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Richie Havens, a Voice of Woodstock Generation, Dies at 72

Richie Havens was immortalized at Woodstock in 1969.

Richie Havens was immortalized at Woodstock in 1969.

Richie Havens, who made his mark as a music legend in the muddy fields of Max Yasgur’s farm in upstate New York during the Woodstock Music & Art Fair, has died of a heart attack at his home in New Jersey, his publicist said. He was 72.

While Havens never regained the same the level of fame he earned as the opening act for “Three Days of Peace and Music,” in 1969, he was a well-known fixture around New York.

He toured and recorded music for more than 40 years, and only gave up touring, mostly at music festivals and on college campuses in March last year, because of ill health, stemming from kidney problems.

Through it all he never altered his folk music style. Havens was noted for his soulful, soaring voice and the odd way he played the guitar. He specially tuned it so he only had to play bar chords.

Richie Havens at Woodstock

“Even when performing in a Greenwich Village coffeehouse or a small club or regional theater, he was eternally grateful that people in any number turned up each time to hear him sing,” his booking agency said in a statement.

“More than anything, he feels incredibly blessed to have met so many of you along the way,” it added.

But it was his Woodstock performance of “Freedom/Motherless Child” that made him famous. He was immortalized in the 1970 documentary movie “Woodstock,” and on the double-disc soundtrack album. His song became a rallying cry for the counter-culture.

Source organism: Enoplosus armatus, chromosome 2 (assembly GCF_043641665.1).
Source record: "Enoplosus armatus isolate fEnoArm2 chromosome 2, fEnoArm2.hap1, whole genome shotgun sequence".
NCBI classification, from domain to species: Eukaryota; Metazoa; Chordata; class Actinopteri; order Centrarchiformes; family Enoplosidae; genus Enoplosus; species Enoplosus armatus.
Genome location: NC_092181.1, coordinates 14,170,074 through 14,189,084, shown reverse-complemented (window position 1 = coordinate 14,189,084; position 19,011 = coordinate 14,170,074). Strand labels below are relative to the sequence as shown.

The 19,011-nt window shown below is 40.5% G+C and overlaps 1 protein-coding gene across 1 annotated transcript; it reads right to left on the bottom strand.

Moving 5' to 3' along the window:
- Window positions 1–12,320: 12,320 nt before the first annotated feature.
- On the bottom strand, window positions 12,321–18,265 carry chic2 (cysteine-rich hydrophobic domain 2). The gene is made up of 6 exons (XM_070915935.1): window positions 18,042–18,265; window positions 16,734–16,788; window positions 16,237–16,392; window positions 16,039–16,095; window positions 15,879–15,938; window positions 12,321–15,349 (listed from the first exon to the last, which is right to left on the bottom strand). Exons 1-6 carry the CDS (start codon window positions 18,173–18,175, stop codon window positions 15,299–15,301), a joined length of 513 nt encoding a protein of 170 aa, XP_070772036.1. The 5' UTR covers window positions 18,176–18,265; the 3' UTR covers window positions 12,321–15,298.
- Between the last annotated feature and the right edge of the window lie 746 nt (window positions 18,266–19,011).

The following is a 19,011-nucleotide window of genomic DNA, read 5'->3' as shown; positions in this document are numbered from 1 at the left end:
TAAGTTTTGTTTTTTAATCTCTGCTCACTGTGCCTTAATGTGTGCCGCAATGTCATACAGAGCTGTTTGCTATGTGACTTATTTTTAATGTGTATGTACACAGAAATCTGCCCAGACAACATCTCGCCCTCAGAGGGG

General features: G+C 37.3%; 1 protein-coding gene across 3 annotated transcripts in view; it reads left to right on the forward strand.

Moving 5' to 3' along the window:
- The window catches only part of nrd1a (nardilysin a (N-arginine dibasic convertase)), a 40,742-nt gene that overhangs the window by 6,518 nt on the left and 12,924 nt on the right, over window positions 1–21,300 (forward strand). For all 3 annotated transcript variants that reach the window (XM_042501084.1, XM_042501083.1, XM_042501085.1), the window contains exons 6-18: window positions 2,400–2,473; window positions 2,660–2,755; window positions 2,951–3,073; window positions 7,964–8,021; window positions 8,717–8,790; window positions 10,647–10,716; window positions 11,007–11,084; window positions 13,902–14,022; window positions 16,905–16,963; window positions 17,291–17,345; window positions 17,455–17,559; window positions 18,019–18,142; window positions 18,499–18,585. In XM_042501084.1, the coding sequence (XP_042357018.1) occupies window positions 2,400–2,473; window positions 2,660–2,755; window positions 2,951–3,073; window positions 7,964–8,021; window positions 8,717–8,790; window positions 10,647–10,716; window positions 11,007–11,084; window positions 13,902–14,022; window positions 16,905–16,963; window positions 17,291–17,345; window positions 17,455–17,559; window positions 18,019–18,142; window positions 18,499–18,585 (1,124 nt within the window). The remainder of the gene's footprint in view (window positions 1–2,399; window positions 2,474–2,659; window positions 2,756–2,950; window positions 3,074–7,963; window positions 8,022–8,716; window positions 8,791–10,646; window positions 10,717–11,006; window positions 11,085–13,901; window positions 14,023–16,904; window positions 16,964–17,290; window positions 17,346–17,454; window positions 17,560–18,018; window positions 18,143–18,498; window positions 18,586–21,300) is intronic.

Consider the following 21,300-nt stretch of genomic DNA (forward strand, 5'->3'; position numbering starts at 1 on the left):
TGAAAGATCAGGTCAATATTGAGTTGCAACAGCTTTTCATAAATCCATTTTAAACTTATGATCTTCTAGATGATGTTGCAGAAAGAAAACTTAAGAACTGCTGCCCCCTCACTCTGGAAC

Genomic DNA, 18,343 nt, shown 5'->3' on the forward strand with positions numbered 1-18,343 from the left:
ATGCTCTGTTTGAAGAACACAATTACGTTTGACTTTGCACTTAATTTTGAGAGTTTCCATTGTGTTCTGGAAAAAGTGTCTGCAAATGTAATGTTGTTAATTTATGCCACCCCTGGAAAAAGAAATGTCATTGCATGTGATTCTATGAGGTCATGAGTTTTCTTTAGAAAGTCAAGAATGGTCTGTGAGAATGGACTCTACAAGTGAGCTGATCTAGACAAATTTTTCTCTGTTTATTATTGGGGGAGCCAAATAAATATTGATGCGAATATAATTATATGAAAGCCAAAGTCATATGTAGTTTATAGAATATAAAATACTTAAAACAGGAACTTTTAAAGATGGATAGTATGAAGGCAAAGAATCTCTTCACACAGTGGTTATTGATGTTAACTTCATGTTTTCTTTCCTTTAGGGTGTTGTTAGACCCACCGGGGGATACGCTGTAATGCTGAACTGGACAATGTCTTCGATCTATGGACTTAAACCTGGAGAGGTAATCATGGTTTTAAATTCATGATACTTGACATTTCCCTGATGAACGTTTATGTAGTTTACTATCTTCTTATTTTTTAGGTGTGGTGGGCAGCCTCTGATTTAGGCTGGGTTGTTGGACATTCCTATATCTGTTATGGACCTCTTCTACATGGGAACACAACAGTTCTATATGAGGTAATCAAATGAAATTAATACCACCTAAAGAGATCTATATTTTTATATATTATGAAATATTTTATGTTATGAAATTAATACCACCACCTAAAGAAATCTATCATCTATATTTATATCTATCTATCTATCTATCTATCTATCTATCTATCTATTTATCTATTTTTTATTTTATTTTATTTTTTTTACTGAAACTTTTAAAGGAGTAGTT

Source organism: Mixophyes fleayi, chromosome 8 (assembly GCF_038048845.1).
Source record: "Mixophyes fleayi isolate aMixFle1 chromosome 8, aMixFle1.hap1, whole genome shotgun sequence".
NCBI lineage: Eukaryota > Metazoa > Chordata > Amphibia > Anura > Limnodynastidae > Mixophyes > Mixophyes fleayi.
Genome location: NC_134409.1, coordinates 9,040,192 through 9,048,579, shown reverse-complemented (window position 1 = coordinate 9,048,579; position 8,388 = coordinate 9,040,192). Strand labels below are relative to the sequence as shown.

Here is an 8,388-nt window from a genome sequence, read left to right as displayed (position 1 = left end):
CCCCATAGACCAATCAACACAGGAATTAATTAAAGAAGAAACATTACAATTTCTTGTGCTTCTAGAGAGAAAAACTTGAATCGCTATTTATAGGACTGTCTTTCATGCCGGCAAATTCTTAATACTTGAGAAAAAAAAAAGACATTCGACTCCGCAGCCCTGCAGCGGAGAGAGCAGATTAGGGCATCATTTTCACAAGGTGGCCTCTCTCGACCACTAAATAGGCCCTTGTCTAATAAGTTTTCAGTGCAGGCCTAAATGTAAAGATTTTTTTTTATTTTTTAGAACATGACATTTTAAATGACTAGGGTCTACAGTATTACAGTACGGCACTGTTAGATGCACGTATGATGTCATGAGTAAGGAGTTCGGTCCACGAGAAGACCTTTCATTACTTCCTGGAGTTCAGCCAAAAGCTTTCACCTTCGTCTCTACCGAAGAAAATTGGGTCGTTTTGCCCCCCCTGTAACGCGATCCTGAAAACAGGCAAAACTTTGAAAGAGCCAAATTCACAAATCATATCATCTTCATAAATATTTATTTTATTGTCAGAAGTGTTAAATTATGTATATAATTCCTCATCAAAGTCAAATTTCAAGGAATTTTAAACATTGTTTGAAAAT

He was one of 32 acts that played during the rainy weekend in front of an estimated 500,000 concert goers. His set lasted two hours followed by Swami Satchidananda, who gave the opening invocation.

Havens was born in Brooklyn and was drawn to the emerging Beat scene in Greenwich Village during the 1950s. He performed poetry, and worked as a street artist before deciding to pursue music.

His first album Mixed Bag was released in 1967 and he scored a breakthrough with his fifth album Something Else Again in 1968. It was his first to make the charts.

His most commercially successful album was 1971’s “Alarm Clock.” It climbed as high as No. 29 on the Billboard 200, which tracked popular music albums. He made his last studio album Nobody Left to Crown in 2008.

He is survived by four children and several grandchildren. No services have been announced, according to reports.

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